"Koans were different now. I felt I knew the world the masters were living in, and it wasn't what it had previously seemed. During my earlier training I had felt as if every koan had shot through me from another realm, using me like a hand puppet to 'present' itself. But now it felt as if the screen between me and that realm, weakened by so many koans, had given way. I was standing in the same realm as the koans. It was clear that that realm and this realm of everyday life had never been separate from the start.

"John had once given a talk about a Zen dialogue where a monk asks Joshu, 'What is Zen?'

"Joshu: 'It's not Zen.'

"Students: 'Why is it not Zen?'

"Joshu: 'It's alive! It's alive!'

"John had asked us all rhetorically, 'What is alive?' The table, road, car, wall, no less than the bird or the cat, a thought about lunch tomorrow, a spoon on the table, the humming fridge. In Joshu's world you might reasonably ask whether anything was not alive.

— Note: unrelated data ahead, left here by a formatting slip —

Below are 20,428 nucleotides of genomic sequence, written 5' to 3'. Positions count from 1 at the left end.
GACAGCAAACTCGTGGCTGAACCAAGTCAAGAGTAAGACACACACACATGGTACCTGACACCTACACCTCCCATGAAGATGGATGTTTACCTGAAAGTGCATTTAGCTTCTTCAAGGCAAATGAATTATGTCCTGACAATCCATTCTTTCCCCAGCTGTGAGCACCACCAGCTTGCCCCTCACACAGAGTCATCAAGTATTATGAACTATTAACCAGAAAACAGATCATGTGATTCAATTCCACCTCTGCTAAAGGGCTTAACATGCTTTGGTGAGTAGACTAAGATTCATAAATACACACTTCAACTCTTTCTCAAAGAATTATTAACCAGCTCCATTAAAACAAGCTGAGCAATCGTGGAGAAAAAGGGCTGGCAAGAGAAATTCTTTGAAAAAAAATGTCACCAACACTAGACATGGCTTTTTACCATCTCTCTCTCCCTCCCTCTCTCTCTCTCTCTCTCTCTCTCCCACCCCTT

"Zen is the opposite of withdrawal from the world. It's a radical acceptance of life, the pain and suffering no less than the beauty of the dawn skies, of the sea in rain, the mountain dark under morning clouds, and the shopping list. Unless a path leads us back into the world — reincarnates us, as it were — it's not a complete path. For Zen, this life, this world, is the very absolute. Making a cup of tea, fetching milk from the fridge, standing outside on the front step, watching the remains of a storm drift across the dawn sky, and hearing the drip-drip of rainwater into a puddle from a roof are miracles. The miraculous, in the end, is the fact of anything existing at all.

"That's why the koans all speak the language of ordinary things. Dogs, bridges, mountains, rivers: the concrete things of this world are their very fabric.

"A monk once asked Joshu, 'What is my teacher?'

"Joshu said, 'Clouds rising out of the mountains, streams entering the valley without a sound.'

"The monk said, 'I wasn't asking about them.'

"Joshu said, 'Though they are your teachers, you don't recognize them.' "